Vinderup Hovgård was a main manor mentioned 1274 ("Wynderopgaardt"), when fru Lucie conveyed it to former marsk Jens Kalf in return for a contribute to Stubberkloster; in 1349 Jens Kalf's daughter Inger lived at V.; she was married to Albert Albertsen Eberstein; also her brother's son Erland K. ,who still lived in 1377, owned it. In 1422 væbner Henrik Friis is mentioned of Wyndropp, whereafter it was owned by Eske Friis and his daughter fru Mette, married to Oluf Nielsen (Sort) of Fovsing Hovgård. Later it was a farm, which in 1615 by Palle Rosenkrantz was sold to Claus Maltesen Sehested's widow Anne Nielsdatter Lykke (+ 1645), whose son Malte Sehested (+ 1661) established it into a ladegård( farm) under Rydhave ab. 1650. After his widow Margrethe Frederiksdatter Reedtz' death in 1693 it came to their sons-in-law Gregers Ulfstand Høg of Vang and Jørgen Grubbe Kaas of Rybjerg . Later owners: Sehested, Boserup, Sejersen etc. In 1913 sold to a consortium, which outparcelled it for villas in Vinderup stationsby.
In the meadow area in the northwestern outskirt of Vinderup By is the large castle bank Vinderup Vold, an ab. 4 m high square castle bank with round corners. It is surrounded by a moat. Bricks have been found.
Svenstrup was a main farm, owned by Herman Knudsen, whose brother the væbner Chr. Luggi in 1378 pawned it to Ribe bishopric, and he and Jens Pors later conveyed S. to the bishopric. In 1388 bishop Jens Mikkelsen gave it to Ribe chapter, which endowed it to Jes Juel. In 1492 is mentioned Erik Pallesen Juel in Svenstrup Hovgård. Still in 1661 it was under the chapter, but in 1688 it had become ryttergods (a cavalry estate). The king conveyed it in 1717 for 575 rigsdaler to Christen Linde of Volstrup, and in 1770 it was divided in two farms, one under Volstrup, the other under Handbjerg Hovgård.
In Hasselholt was a main farm, which was owned by fru Gunner Bosdatter Høg, widow after Erland Kalf, who is mentioned in 1411. In 1489 it was owned by Niels Krabbe, whose wife Kirsten Bosdatter Høg had inherited it together with her sister Karen.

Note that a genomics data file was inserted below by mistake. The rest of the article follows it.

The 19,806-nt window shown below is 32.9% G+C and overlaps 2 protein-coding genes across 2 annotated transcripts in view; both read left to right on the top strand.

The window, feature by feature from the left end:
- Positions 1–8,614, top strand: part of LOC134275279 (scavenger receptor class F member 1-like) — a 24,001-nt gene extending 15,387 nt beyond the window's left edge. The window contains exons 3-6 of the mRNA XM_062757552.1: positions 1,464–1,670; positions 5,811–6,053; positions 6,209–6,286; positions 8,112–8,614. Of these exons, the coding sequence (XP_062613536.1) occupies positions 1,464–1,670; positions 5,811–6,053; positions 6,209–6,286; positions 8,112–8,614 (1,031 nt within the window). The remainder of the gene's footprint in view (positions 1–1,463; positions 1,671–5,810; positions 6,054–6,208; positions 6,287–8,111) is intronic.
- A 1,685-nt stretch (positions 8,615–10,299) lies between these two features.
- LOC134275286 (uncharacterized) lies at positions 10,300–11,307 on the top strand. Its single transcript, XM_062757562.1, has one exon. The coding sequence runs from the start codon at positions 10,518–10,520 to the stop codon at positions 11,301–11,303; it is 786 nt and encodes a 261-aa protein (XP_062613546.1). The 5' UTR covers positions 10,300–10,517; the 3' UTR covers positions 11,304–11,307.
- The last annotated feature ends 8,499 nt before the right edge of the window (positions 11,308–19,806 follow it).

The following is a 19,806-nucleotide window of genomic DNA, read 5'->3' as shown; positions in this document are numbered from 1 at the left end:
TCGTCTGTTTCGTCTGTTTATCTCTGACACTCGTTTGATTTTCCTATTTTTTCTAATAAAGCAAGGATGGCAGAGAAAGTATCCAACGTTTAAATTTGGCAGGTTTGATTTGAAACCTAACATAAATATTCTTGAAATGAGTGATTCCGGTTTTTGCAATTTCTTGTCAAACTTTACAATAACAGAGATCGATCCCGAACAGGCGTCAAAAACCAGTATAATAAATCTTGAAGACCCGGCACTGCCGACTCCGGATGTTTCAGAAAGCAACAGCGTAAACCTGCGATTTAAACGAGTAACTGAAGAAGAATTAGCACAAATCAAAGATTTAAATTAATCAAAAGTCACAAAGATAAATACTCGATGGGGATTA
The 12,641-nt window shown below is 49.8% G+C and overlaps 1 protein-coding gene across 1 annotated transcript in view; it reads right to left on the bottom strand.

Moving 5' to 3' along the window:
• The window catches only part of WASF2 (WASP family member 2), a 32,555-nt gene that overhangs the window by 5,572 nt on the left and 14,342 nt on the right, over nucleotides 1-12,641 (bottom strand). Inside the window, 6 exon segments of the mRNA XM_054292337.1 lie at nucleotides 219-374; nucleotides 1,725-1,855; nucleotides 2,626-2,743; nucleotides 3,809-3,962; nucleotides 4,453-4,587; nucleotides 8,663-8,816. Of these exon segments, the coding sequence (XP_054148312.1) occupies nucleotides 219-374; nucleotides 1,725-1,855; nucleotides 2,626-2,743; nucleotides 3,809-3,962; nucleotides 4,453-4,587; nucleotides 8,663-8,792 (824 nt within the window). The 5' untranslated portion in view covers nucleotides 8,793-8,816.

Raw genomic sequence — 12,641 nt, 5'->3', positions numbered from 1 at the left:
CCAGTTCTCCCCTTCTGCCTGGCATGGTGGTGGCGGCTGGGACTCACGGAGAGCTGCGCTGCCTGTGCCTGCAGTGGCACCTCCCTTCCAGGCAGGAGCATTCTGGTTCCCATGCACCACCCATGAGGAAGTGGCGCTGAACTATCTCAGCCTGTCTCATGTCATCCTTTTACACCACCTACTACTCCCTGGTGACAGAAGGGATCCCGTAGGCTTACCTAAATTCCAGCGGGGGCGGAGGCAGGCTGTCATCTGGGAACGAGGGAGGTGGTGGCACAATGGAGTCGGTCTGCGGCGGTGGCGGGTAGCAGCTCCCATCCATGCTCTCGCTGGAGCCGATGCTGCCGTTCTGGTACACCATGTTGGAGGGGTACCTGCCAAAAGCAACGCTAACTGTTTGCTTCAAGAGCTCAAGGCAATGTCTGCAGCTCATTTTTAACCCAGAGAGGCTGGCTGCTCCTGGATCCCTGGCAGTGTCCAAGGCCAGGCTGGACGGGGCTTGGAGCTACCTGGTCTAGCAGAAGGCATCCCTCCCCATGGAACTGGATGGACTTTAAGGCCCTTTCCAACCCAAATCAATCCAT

In the crack of an old oak coffin from Sahl church were in 1850 found 8 coins from Erik Plovpenning and Erik of Pommern.
From disappeared buildings in the parish are the farms Lerballe (1683 Lierballe), earlier named Agerkrog (1683 Agerkroog); Brendshede (* 1489 Brentzhee); Trabjerg (1494 Troberig, 1612 Thrabberigh); Abildholt (1612 Albildholt); and in Svenstrup the farms Nørgård (1683 Nørgaard); Meldgård (1683 Melgaar); Søndergård (1683 Syndergaard) and Bjerregård (1683 Bieregaard.)
Listed prehistorics: 17 hills, most of them are small single graves from Stone age and situated in the heath to the north.
Demolished or destroyed: 27 hills.
The name Sal is a reminder of the Viking Period and heathen sacrifice places = gudehov. But it is not known where this gudehov were, or if the present stone church had one or two wooden predecessors. A west Jutland legend says that the golden altars were given to the two churches from an English prince who was shipwrecked at Bovbjerg. The Stadil altar was the foot piece and the Sahl altar was the head piece of the prince's bed. Most important in this legend is that it bares witness that our earliest churches' connection to England was a part of the national Danish consciousness.
The copy of a medieval church at Hjerl Hede Open-Air Museum.
The church yard is surrounded by old stone dikes and a pretty western late Gothic portal. Similar but smaller portals are preserved on the south and east side of the church yard.
Sahl is situated only a few km southwest of the pretty open air museum Hjerl Hede. Here is a museum's church showing the medieval church building and the technique of the frescoes.
Source:Trap Danmark, Ringkøbing amt, 1965; Niels Peter Stilling, Danmarks kirker, 2000.
photo Sahl kirke/Hjerl Hede 2003/ Sahl kirke 2009: grethe bachmann